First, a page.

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Frederick Dyda, Ph.D.

Photo of Fred Dyda
Scientific Focus Areas: Molecular Biology and Biochemistry, Structural Biology

Professional Experience

  • Ph.D., University of Pittsburgh, 1992
  • B.S., Eötvös Lóránd University, 1986

Research Goal

The goal of our research is to understand how mobile elements (i.e., segments of DNA) move within cells and between cells. This is important because it is one of the main ways that some organisms can change their genetic makeup to respond to external stress. It is also the way that some viruses infect cells and that antibiotic resistance genes are moved between bacterial populations.

Current Research

The current focus of the lab is to understand the molecular details of how certain macromolecules and their complexes work. To function properly, cells must coordinate and choreograph a large number of simultaneous events and processes. These are carried out by macromolecules such as proteins. We use experimental structural biology as our main tool to study the fine details of how the activity and function of protein-protein and protein-DNA complexes are regulated. When employing this approach, we produce high-resolution “snapshots” to visualize the changes in protein structure that often accompany functional regulation. With these snapshots in hand, we use a variety of biochemical, biophysical, and simulation approaches to bridge the structures and biological mechanism and function. In particular, we are investigating how the movement of mobile genetic elements, such as transposons, is controlled. One of our current areas of emphasis is on the mechanisms of a variety of eukaryotic and procaryotic mobile elements. We also work on the Rep protein of adeno-associated virus (AAV). This protein catalyzes the integration of the AAV genome into a specific locus in human chromosome 19, making it an extremely useful tool for gene therapy studies. For more information, see my group on the Structural Biology Section home page.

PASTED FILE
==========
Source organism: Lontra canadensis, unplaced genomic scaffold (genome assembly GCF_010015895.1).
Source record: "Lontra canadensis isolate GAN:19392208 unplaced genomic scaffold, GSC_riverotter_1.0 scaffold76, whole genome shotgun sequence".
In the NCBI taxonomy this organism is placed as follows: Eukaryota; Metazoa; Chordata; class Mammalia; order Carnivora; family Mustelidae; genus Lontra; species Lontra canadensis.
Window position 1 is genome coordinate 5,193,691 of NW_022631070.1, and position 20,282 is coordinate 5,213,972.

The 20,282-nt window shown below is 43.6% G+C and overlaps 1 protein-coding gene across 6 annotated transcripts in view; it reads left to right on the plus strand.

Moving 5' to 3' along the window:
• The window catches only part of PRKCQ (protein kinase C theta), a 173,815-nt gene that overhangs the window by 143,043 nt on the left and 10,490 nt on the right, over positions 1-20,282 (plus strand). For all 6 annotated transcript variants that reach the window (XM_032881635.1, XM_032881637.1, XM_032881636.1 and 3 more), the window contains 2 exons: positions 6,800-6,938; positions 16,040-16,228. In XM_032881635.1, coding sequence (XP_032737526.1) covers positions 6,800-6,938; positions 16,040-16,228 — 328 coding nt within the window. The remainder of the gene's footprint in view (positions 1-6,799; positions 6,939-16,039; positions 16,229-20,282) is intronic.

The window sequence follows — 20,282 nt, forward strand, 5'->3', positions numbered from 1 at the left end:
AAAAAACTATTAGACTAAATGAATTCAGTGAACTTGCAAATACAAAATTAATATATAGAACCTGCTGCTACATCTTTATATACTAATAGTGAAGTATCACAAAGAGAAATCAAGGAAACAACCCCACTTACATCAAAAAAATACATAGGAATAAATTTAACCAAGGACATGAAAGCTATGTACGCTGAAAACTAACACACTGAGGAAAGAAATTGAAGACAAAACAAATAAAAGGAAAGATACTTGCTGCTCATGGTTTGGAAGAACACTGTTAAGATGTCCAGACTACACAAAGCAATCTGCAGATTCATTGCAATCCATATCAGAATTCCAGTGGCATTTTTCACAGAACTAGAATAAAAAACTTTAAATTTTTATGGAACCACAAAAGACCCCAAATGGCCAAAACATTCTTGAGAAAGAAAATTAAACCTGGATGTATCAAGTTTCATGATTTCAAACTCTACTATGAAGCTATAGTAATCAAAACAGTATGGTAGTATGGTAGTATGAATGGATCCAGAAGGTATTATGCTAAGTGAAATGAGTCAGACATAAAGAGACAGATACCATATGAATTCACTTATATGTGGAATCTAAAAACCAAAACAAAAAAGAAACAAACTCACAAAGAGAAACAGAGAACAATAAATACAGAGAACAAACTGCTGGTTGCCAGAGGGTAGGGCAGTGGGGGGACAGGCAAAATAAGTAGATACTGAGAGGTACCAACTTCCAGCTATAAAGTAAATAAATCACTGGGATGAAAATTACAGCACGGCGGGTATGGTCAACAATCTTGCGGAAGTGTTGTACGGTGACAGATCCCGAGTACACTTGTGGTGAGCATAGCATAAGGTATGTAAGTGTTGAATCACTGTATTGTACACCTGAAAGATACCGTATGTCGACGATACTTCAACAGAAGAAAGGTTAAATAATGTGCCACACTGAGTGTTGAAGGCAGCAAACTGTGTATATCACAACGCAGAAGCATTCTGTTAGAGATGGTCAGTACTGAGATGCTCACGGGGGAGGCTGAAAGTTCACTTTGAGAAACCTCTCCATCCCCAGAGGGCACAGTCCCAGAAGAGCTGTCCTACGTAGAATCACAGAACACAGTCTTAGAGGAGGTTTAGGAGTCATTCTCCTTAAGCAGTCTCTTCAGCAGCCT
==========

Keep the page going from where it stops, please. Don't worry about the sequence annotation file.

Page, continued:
Applying our Research

A detailed understanding of the workings of biological molecules is necessary if one wants to understand how they function. This knowledge is indispensable if the goal is to interfere with their action, such as to inhibit them by designing drug molecules that bind to them. For example, once we understand how the DNA-encoding antibiotic resistance genes are exchanged between bacteria, we can more rationally devise methods to prevent this process. Such knowledge is also important if one wants to use these molecular systems as tools. A variety of DNA transposons are currently being applied, both in medicine and in biotechnology. We hope that the detailed information we obtain on these systems can improve these tools.

Select Publications

Structural basis of hAT transposon end recognition by Hermes, an octameric DNA transposase from Musca domestica.
Hickman AB, Ewis HE, Li X, Knapp JA, Laver T, Doss AL, Tolun G, Steven AC, Grishaev A, Bax A, Atkinson PW, Craig NL, Dyda F.
Cell (2014 Jul 17) 158:353-367. Abstract/Full Text
Casposase structure and the mechanistic link between DNA transposition and spacer acquisition by CRISPR-Cas.
Hickman AB, Kailasan S, Genzor P, Haase AD, Dyda F.
Elife (2020 Jan 8) 9. Abstract/Full Text
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Research in Plain Language

Our laboratory focuses on understanding how the large molecules of living systems work. These include the fundamental building blocks of cells: proteins and DNA. The techniques we use include studying these molecules in solution (that is, after we have removed them from cells), but also after we have crystallized them. For instance, by shooting x-rays at these crystals, and measuring the properties of the diffracted x-rays, it is possible to determine the 3-dimensional structure at the resolution of individual atoms. From these structures, we then formulate hypotheses about how these molecules work.

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